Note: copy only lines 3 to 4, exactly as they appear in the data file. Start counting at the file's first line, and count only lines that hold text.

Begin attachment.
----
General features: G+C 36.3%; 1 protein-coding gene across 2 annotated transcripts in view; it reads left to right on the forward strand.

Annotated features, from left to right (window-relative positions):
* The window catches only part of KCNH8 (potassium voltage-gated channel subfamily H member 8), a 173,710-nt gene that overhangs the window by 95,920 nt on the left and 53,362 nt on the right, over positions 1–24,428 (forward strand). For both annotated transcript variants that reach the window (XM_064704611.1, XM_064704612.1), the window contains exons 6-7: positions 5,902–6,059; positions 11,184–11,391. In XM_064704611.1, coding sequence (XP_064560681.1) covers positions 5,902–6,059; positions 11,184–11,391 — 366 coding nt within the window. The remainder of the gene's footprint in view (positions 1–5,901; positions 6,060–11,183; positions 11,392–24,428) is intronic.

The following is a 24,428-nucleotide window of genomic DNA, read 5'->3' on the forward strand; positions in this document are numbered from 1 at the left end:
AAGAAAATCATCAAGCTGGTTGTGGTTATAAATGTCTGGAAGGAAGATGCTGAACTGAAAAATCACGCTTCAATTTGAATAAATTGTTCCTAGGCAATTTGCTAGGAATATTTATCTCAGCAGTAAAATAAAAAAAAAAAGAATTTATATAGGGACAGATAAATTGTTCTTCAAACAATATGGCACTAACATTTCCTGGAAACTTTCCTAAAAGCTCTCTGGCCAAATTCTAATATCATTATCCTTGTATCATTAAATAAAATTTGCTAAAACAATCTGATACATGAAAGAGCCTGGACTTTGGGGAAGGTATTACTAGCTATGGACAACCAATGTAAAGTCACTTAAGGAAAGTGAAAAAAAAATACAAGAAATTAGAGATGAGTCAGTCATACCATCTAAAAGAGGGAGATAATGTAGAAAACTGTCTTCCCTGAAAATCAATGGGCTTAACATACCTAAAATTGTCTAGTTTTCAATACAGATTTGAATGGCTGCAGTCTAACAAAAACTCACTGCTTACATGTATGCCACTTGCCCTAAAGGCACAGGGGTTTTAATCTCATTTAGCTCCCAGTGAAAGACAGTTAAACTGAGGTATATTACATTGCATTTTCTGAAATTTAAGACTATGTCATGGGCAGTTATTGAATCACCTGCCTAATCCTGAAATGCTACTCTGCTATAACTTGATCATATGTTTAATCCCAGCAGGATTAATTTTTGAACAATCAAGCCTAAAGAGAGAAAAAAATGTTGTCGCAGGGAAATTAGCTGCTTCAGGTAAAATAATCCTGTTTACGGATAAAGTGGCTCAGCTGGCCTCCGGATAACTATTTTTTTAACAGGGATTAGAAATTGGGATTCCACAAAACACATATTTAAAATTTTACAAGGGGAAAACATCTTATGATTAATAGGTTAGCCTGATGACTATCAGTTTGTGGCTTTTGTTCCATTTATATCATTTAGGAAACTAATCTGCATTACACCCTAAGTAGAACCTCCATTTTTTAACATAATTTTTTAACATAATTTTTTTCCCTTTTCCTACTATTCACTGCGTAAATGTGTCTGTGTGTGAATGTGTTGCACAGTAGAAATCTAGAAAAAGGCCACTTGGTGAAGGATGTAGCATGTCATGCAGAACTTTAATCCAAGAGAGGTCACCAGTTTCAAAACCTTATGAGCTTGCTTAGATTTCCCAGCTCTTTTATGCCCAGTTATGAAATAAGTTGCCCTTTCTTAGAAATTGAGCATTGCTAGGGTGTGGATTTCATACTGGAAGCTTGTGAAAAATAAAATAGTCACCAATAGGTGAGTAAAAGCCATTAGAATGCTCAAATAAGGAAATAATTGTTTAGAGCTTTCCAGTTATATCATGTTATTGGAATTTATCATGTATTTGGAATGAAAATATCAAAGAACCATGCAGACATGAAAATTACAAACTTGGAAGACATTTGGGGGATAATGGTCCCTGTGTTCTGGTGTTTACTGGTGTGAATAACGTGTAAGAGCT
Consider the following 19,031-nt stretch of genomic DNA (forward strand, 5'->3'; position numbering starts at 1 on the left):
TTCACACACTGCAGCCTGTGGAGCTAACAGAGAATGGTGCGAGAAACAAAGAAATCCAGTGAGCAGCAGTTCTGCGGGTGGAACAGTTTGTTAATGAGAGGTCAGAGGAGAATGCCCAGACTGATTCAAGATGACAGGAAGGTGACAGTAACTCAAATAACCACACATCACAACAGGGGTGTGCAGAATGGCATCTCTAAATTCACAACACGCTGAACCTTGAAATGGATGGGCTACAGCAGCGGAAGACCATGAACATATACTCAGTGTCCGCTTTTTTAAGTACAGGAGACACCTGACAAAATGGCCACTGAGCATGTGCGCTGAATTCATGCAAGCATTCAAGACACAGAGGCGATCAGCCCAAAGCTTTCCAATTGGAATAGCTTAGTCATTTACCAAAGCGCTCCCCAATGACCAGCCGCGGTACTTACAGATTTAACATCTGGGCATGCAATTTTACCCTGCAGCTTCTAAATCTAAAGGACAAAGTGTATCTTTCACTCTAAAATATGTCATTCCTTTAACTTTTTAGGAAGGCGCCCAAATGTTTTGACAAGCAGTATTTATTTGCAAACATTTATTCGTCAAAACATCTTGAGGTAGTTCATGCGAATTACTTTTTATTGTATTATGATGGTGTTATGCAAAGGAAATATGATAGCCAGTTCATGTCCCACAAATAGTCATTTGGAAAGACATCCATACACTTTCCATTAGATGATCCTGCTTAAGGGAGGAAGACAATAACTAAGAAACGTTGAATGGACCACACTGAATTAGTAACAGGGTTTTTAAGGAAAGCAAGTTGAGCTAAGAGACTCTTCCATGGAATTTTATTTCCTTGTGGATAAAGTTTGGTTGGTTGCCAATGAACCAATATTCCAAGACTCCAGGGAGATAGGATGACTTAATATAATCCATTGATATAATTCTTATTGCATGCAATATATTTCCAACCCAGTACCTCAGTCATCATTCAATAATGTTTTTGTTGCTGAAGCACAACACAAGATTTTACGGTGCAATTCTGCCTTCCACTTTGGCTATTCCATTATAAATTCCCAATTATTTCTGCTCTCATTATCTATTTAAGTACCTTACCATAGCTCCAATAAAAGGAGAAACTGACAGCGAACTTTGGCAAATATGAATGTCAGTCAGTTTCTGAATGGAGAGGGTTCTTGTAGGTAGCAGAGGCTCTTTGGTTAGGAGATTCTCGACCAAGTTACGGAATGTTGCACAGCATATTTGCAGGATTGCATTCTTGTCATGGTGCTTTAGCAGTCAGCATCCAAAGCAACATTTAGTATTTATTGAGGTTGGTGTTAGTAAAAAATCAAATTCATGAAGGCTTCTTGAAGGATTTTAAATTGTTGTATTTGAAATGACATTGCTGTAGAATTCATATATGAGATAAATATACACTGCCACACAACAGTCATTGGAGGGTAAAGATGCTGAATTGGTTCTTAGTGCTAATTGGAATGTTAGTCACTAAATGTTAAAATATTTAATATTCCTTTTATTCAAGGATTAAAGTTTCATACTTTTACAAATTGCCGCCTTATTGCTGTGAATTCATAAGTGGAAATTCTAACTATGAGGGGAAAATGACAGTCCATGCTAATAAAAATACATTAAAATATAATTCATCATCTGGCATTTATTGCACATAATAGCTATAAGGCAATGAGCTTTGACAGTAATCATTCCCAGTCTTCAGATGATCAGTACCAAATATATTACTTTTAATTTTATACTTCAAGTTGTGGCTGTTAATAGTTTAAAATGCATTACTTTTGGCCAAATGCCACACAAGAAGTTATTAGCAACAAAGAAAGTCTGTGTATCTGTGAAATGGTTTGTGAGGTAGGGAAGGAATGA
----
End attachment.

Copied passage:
* The window catches only part of KCNH8 (potassium voltage-gated channel subfamily H member 8), a 173,710-nt gene that overhangs the window by 95,920 nt on the left and 53,362 nt on the right, over positions 1–24,428 (forward strand). For both annotated transcript variants that reach the window (XM_064704611.1, XM_064704612.1), the window contains exons 6-7: positions 5,902–6,059; positions 11,184–11,391. In XM_064704611.1, coding sequence (XP_064560681.1) covers positions 5,902–6,059; positions 11,184–11,391 — 366 coding nt within the window. The remainder of the gene's footprint in view (positions 1–5,901; positions 6,060–11,183; positions 11,392–24,428) is intronic.

The following is a 24,428-nucleotide window of genomic DNA, read 5'->3' on the forward strand; positions in this document are numbered from 1 at the left end: